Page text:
For ANU plant biologists Dr Annamaria De Rosa and Dr Samantha McGaughey, touring a Tasmanian salmon farm is not a regular day in the office.
The two researchers from the ANU School of Research Biology recently travelled to the southern state as part of a joint ANU-CSIRO project to develop technology to harvest valuable nutrients from wastewater.
They were joined by fellow ANU plant scientist, Associate Professor Caitlin Byrt, and colleagues from CSIRO (Dr Cathryn O’Sullivan, Dr Maja Arsic, Dr Pollyanna Hilder and Dr Zongli Xie) with expertise in waste management and valorisation, aquaculture and membrane engineering to kick off the project which could have far-reaching benefits for Australia’s Atlantic salmon industry among many others.
Annamaria says the trip – which included tours of an aquaculture facility, where the salmon are grown, and a rendering plant, where the fish mortalities are processed for animal consumption – was pleasantly eye-opening and helped the team better understand the potential applications of their technology.
“The Tasmanian Atlantic salmon industry have a lot of on-land operations, so they’re dealing with a lot of water that’s recirculated. As fish are fed and grow they produce huge volumes of waste and that leads to nutrient-rich water which needs to be cleaned. The industry already has processes for cleaning water and removing contaminants and nutrients, but they have a lot of waste that needs to be managed. If we could use our technology to create something valuable from the nutritious and nutrient-rich waste, then it could benefit everyone.”
The Atlantic salmon industry is big business in Tasmania, contributing more than 90 per cent of the 84,000 tonnes of salmon produced in Australia each year, of which approximately 35 per cent is exported overseas [ABARES, 2022]. The domestic industry was estimated to be worth $1.36 billion last year, so innovations which could save producers time and money are hugely popular.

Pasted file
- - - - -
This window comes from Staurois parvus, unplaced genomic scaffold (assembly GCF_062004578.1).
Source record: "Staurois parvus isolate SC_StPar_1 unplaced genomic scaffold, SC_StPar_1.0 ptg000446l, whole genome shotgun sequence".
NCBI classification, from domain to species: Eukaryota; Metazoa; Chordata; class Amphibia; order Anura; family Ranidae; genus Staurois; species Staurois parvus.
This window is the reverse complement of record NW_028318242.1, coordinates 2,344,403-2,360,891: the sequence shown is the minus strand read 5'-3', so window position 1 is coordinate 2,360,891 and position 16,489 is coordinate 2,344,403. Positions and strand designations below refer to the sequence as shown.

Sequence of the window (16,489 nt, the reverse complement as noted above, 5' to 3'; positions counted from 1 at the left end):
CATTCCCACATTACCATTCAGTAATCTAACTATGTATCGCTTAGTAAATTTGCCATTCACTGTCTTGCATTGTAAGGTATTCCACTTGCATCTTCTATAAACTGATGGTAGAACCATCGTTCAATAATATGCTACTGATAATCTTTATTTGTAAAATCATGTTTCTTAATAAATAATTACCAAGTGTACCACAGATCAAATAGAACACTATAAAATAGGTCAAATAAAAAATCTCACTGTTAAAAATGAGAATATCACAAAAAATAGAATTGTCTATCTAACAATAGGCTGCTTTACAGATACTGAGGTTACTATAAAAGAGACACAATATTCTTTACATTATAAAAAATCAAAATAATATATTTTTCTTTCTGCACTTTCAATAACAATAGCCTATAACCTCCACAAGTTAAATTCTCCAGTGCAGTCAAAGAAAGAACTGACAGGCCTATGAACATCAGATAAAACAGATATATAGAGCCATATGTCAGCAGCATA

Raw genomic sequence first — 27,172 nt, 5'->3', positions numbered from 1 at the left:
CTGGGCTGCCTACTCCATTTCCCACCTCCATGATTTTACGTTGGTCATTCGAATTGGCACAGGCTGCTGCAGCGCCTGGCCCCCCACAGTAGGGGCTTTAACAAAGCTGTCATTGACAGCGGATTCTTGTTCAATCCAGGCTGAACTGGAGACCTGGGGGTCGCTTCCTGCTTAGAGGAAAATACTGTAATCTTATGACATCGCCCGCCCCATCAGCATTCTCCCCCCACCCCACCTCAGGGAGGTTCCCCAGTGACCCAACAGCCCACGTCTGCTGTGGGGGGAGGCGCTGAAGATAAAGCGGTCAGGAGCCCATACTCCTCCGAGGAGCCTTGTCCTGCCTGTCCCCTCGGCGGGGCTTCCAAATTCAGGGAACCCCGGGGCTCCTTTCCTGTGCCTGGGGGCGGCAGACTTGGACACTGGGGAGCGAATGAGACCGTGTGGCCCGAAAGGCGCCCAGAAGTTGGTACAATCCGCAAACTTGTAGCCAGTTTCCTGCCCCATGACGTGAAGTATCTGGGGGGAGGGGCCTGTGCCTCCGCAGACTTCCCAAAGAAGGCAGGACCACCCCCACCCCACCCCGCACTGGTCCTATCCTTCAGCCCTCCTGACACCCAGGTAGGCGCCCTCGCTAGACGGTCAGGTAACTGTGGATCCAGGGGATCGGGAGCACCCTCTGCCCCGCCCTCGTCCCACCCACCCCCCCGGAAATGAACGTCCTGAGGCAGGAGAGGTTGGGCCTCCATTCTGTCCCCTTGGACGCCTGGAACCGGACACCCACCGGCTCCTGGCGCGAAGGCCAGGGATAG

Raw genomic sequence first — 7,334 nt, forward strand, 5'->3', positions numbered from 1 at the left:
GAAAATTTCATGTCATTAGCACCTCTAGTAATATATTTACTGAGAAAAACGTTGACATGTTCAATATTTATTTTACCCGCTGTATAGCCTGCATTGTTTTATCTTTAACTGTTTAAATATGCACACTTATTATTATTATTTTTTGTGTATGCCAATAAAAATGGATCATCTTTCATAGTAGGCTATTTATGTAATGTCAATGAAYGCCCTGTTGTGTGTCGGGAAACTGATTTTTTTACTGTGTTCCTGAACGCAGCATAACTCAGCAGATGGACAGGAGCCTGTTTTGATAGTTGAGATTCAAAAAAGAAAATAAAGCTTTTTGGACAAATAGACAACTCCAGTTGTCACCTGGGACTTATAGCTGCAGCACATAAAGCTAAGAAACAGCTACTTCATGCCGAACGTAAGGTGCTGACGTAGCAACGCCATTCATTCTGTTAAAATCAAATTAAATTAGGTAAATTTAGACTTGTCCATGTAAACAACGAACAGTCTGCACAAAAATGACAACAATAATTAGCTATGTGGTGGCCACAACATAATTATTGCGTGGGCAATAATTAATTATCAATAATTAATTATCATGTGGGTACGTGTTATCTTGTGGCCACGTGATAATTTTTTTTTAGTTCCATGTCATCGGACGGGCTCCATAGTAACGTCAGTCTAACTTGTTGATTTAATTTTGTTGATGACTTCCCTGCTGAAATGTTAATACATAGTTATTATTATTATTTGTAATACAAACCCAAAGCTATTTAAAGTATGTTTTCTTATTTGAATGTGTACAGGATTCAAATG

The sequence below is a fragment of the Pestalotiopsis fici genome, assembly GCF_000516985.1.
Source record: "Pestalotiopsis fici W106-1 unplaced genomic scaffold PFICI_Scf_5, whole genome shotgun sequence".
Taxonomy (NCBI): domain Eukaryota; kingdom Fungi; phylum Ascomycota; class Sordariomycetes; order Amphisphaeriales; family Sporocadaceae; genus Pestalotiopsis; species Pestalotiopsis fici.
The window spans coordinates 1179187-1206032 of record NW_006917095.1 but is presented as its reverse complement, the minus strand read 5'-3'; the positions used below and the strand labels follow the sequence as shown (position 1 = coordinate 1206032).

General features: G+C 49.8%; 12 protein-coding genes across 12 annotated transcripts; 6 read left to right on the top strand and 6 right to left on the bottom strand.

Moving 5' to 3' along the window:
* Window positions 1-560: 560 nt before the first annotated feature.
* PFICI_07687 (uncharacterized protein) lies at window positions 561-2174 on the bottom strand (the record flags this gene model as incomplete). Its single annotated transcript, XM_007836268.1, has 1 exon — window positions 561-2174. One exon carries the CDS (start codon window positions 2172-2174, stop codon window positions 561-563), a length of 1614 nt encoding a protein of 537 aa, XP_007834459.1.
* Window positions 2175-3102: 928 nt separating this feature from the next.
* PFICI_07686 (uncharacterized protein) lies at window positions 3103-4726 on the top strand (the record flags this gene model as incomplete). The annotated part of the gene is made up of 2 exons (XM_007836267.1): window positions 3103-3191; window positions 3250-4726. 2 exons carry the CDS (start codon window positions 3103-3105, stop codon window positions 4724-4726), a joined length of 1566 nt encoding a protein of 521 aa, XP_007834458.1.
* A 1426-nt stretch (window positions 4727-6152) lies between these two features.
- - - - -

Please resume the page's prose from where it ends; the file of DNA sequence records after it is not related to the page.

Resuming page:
“They (industry) were super excited to meet us and we were excited to meet them. It confirmed we’re on the right path and gave us a clear understanding of the biggest issues they are dealing with.”
So, what’s next for the team?
“This trip has helped us to identify the first key nutrient to focus on (ammonia); now we get to do the cool science!”
If the technology proves successful for the salmon industry, there’s also the potential for it to be applied to the farming of different species of fish. But the team’s not limiting itself to fish, it’s also had interest from municipal waste companies, including ICON Water here in Canberra and the Gold Coast City Council.
“The cool thing about targeting a nitrogenous compound to start with is that municipal waste also has a lot of nitrogen, so there is a nice synergy between what we might develop for the salmon industry and what could be useful for municipal waste companies.”
There’s a lot of work to do, but the team is excited about where the next three years will take them.
“Being a part of the AFCP (ANU-CSIRO Agri-Food Collaboration Program) is of great value as new scientists. Bringing together our protein engineering skills, with the industry connections, and unique skills of our CSIRO colleagues is critical to the success of the project.
“We can’t wait to get started.”